Huawei and ZTE have long been in the crosshairs of US law- and policymakers. Both companies were called a national security threat by a 2012 House report, while heads of US security agencies have recommended against using both companies’ products. While this bill doesn’t outright ban either company from US infrastructure, it could have a major impact by forcing the many, many companies that want to work with the government to pick other suppliers and remove the Huawei and ZTE components they’re already using.

FBI warns of potential ATM bank heist that could steal millions globally

The FBI has warned banks that ATMs will likely face a global attack by criminals in the “coming days.” The FBI was tipped off that these cybercriminals would hack payment card processors or banks and use ATMs all over the world to withdraw millions of dollars over the course of a few hours, as reported by cybersecurity blog Krebs on Security.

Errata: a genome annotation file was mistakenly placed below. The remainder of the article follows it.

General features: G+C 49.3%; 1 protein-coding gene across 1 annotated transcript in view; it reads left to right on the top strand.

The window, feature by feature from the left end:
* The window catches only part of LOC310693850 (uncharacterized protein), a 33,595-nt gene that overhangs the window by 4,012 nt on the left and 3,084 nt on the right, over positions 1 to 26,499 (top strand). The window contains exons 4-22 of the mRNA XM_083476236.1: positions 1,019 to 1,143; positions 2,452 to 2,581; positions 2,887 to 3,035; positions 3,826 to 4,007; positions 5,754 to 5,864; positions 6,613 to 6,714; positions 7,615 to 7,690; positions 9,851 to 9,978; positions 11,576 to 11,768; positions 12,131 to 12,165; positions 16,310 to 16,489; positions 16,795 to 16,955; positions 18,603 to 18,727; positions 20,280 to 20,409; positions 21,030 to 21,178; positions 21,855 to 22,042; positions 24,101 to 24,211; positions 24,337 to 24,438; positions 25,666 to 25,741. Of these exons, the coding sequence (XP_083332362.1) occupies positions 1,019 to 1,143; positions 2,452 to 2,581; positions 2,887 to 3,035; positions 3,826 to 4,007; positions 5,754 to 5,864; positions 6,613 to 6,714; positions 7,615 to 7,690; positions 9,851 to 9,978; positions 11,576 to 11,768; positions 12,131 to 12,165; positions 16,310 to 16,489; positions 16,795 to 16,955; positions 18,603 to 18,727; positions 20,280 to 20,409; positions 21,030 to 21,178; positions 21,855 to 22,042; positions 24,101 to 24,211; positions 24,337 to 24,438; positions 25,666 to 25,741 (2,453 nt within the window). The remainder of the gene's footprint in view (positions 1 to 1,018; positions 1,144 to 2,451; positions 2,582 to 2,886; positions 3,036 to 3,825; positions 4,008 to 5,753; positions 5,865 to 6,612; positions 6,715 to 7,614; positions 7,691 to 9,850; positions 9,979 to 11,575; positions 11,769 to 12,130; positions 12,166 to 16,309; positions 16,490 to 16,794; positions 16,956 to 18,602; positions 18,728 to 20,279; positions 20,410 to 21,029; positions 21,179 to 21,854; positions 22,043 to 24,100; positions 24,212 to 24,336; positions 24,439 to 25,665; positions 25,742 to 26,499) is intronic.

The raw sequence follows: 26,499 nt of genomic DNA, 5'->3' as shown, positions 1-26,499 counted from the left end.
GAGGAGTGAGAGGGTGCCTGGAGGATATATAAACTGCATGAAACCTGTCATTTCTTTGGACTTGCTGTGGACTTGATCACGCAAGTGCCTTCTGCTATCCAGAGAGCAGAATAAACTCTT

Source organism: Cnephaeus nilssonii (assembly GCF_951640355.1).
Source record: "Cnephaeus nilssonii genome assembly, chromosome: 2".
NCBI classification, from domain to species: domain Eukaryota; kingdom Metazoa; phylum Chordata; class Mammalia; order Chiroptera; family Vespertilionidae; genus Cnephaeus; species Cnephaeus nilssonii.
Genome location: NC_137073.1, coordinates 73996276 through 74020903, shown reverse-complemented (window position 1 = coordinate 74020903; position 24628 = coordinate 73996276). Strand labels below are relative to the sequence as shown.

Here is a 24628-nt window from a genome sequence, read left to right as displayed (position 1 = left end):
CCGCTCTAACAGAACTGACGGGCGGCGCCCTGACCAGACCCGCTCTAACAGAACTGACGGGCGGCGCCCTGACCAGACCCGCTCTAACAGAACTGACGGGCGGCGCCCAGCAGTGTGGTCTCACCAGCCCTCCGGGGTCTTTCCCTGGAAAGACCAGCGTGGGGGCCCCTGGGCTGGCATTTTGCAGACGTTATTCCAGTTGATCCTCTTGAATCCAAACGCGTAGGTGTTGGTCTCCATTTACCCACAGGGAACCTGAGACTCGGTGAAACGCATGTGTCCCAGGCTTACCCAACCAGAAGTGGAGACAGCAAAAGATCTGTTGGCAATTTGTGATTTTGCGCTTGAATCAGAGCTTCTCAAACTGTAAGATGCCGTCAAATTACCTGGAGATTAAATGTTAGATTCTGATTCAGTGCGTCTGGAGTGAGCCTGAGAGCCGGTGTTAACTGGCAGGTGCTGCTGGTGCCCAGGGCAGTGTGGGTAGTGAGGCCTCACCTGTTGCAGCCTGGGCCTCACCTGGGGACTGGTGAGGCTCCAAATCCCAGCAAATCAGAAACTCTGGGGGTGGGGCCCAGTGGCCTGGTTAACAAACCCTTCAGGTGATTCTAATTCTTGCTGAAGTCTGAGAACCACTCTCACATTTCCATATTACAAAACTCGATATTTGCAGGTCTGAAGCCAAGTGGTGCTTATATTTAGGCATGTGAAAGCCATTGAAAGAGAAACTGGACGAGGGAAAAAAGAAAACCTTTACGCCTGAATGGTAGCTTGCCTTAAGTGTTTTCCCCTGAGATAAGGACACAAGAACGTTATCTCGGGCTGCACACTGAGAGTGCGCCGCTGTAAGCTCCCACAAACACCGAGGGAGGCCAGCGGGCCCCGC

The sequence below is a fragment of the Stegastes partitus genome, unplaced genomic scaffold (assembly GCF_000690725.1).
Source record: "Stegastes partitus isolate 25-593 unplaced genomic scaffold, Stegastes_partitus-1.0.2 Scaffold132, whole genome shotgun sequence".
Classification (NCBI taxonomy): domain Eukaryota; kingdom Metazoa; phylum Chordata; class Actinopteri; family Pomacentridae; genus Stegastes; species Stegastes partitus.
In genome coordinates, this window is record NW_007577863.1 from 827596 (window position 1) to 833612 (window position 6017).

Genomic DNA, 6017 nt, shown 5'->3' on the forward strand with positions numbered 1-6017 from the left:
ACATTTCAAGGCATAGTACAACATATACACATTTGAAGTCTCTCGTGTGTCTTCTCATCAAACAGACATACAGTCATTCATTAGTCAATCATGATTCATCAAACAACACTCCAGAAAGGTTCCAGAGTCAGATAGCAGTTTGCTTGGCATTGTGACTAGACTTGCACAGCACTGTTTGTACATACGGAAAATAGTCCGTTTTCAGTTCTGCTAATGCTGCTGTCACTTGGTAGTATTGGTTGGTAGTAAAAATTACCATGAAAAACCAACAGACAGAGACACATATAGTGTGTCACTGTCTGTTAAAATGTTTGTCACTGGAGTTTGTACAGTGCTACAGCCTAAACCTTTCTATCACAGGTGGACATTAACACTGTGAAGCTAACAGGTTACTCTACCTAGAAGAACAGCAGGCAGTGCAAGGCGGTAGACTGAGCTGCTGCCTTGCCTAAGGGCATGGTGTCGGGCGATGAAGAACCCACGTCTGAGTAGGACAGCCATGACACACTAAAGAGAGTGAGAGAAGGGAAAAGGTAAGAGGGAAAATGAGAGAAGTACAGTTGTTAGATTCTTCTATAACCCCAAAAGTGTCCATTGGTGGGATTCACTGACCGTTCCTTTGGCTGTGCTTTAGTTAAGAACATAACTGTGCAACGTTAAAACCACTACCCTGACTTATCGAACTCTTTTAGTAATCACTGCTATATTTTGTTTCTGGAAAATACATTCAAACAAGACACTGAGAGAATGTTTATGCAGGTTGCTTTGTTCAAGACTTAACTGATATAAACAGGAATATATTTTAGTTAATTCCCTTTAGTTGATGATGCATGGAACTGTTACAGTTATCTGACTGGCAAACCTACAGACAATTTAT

Krebs on Security says that the FBI shared a confidential alert with banks last Friday, stating, “The FBI has obtained unspecified reporting indicating cyber criminals are planning to conduct a global Automated Teller Machine (ATM) cash-out scheme in the coming days.”

The criminals would compromise a bank or card processor with malware so that they gain access to bank users’ card numbers. They’d also use their access to alter ATM withdrawal limits and account balances, allowing them to withdraw as much money as each ATM possesses, according to Krebs on Security.